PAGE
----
Cost of repairs on this bike like I said before are WAY lower than those giant BMW’s KTM’s etc. The upfront cost is WAY lower than the others. When I return to the U.S. for six week visits I plan to buy another one just for the U.S. This bike is hands down fantastic. I hope you can get a good deal of video of you guys riding this around. I can’t really video myself since I drive alone a lot.

Push this bike guys, it’s the perfect tour bike meets motor cross and had the perfectly balanced baby.


WanderAbroad, you said it better than I ever could!  


Thanks to all for your inputs!  We’ll have more videos and more information on the RX-3 on the blog in the near future, folks, so like always, stay tuned!    And don’t forget about our open house this weekend!


Where’s my dog Spot?

22 September 2014
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I know…I sound just like Cal Worthington…

There’s lots more coming, folks, so keep an eye on us!


Open House This Weekend

21 September 2014
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Folks, just a gentle reminder…don’t forget about our open house this coming weekend.   We’ll be open on both Saturday and Sunday (that’s 27 and 28 September) from 8:00 a.m. to 2:00 p.m.   You’ll see the CSC Cyclone in person, along with our extensive vintage Mustang collection and several CSC 150 and CSC 250 models.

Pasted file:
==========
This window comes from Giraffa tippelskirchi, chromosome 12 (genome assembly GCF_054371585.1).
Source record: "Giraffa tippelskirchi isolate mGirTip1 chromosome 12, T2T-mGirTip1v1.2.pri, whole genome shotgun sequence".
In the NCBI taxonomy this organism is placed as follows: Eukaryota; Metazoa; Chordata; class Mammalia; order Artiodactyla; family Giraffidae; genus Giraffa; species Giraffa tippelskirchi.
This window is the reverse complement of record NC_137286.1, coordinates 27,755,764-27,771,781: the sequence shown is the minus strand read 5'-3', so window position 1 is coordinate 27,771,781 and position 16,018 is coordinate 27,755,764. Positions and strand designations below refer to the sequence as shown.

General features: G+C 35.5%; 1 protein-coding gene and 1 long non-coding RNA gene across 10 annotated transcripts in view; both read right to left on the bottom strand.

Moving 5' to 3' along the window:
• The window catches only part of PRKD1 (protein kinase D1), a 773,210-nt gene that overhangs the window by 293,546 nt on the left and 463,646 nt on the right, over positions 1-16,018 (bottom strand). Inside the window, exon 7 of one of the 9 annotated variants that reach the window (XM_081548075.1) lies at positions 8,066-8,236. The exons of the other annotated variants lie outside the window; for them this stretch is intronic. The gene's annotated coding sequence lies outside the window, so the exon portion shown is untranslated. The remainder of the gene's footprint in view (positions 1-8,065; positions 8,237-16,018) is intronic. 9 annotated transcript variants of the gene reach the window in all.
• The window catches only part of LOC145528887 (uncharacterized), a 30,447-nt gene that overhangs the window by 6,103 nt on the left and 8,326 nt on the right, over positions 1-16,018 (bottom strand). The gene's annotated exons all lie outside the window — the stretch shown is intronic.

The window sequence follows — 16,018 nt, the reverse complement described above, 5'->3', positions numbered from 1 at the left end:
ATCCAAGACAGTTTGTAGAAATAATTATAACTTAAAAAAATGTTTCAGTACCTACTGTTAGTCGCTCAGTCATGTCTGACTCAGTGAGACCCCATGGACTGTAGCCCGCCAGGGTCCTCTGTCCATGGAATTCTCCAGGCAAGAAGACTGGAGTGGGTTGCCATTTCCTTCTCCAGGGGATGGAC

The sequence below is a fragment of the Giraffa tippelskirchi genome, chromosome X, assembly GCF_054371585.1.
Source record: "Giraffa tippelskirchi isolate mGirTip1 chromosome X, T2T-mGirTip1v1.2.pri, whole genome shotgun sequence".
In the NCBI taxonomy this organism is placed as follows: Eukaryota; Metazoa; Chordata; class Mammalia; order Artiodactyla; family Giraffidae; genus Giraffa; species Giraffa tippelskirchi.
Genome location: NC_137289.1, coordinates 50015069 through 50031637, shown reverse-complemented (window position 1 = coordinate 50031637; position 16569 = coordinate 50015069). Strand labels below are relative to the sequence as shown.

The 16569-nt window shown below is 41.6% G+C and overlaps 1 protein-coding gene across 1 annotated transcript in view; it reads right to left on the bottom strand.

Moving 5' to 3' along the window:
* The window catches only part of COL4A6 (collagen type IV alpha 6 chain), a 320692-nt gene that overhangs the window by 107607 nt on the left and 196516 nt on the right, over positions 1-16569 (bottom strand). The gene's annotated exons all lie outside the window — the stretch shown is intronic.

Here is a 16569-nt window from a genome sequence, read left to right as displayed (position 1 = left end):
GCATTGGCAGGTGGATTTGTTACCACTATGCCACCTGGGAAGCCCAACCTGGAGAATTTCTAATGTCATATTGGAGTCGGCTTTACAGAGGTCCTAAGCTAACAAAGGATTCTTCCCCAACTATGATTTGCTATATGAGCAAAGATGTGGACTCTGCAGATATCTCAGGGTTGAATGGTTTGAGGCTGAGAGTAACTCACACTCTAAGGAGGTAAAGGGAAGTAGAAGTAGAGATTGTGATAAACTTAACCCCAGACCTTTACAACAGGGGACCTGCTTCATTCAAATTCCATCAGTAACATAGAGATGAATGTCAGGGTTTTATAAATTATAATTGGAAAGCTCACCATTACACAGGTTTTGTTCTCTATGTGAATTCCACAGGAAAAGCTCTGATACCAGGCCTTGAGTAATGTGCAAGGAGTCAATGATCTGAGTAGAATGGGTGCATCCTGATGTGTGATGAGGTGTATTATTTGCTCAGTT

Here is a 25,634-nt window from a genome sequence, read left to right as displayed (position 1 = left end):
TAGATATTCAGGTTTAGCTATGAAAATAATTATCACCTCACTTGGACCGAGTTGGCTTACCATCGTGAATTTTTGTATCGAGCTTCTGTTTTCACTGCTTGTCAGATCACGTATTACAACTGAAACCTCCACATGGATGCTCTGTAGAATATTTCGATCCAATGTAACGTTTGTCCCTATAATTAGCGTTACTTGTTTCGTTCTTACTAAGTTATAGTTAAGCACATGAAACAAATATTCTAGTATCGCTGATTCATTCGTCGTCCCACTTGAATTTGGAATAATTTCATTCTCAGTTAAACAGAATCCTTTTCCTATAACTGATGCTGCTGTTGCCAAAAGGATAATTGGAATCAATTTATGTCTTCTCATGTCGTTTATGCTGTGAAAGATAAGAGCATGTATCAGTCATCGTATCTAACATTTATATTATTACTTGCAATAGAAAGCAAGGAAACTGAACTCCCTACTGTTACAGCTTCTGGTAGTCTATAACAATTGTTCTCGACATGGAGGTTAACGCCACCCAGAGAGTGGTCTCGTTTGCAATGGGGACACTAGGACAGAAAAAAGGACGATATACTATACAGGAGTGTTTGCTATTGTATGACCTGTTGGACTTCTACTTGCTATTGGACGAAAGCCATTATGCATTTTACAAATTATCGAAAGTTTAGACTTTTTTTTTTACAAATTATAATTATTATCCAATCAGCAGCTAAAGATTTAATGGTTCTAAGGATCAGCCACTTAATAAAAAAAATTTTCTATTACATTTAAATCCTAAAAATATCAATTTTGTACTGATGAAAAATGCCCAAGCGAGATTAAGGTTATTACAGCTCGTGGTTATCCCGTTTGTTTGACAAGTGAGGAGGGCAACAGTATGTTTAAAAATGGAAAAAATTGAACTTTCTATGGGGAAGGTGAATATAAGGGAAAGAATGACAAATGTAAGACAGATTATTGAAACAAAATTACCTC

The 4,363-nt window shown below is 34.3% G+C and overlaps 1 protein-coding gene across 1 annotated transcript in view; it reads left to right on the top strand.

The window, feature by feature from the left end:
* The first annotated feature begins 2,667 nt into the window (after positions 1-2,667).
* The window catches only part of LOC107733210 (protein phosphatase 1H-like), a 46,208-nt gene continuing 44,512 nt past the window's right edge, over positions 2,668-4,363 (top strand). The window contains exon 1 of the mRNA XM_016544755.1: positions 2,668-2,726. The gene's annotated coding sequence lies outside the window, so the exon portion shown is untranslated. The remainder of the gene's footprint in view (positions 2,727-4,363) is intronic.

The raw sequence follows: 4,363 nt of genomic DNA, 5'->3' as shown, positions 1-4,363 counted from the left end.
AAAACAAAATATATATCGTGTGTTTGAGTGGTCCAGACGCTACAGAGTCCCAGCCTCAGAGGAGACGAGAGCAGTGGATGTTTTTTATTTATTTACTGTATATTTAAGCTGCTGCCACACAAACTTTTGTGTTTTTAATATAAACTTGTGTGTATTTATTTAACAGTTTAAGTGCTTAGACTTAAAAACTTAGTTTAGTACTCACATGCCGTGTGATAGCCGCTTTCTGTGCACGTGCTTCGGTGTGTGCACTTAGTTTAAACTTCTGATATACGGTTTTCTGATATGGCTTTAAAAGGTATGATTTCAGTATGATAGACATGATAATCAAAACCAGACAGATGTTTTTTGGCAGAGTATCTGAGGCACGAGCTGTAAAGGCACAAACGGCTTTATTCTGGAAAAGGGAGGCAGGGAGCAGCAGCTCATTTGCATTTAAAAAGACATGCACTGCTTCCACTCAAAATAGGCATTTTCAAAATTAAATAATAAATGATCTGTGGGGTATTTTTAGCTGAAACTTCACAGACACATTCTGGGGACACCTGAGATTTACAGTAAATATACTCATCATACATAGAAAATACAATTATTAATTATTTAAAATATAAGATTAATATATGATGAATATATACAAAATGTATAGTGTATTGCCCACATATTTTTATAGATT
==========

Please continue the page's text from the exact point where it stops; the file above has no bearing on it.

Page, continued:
We hope to see you there!


Why a 250?

6 September 2014
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A 250cc bike seems too small to many riders.   Is it?

The 250cc CSC Cyclone

The motorcycle craze in the US really started in the mid-1960s.   I know motorcycling goes back way before that, but motorcycling was essentially a fringe endeavor until Honda came on the scene.   We met the nicest people on Hondas, if you remember, and that ad tagline was a winner (so is “Don’t Miss The Boat,” by the way).

Honda’s sales model was a good one.   They pulled us in with small bikes and then convinced us we needed larger and larger bikes.   Many of us started with a Honda Cub (the 50cc step-through), we progressed to the Super 90 (that was my jump in), then the 160cc baby Super Hawk, then the 305cc Super Hawk, and at that point in about 1967 that was it for Honda.   They didn’t have anything bigger (yet).    After the 305cc Super Hawk, the next step for most folks was either a Harley or a Triumph.

Yours Truly, on a Honda Super 90 in the mid-’60s

You know, back in those days, a 650cc motorcycle was a BIG motorcycle.   And it was.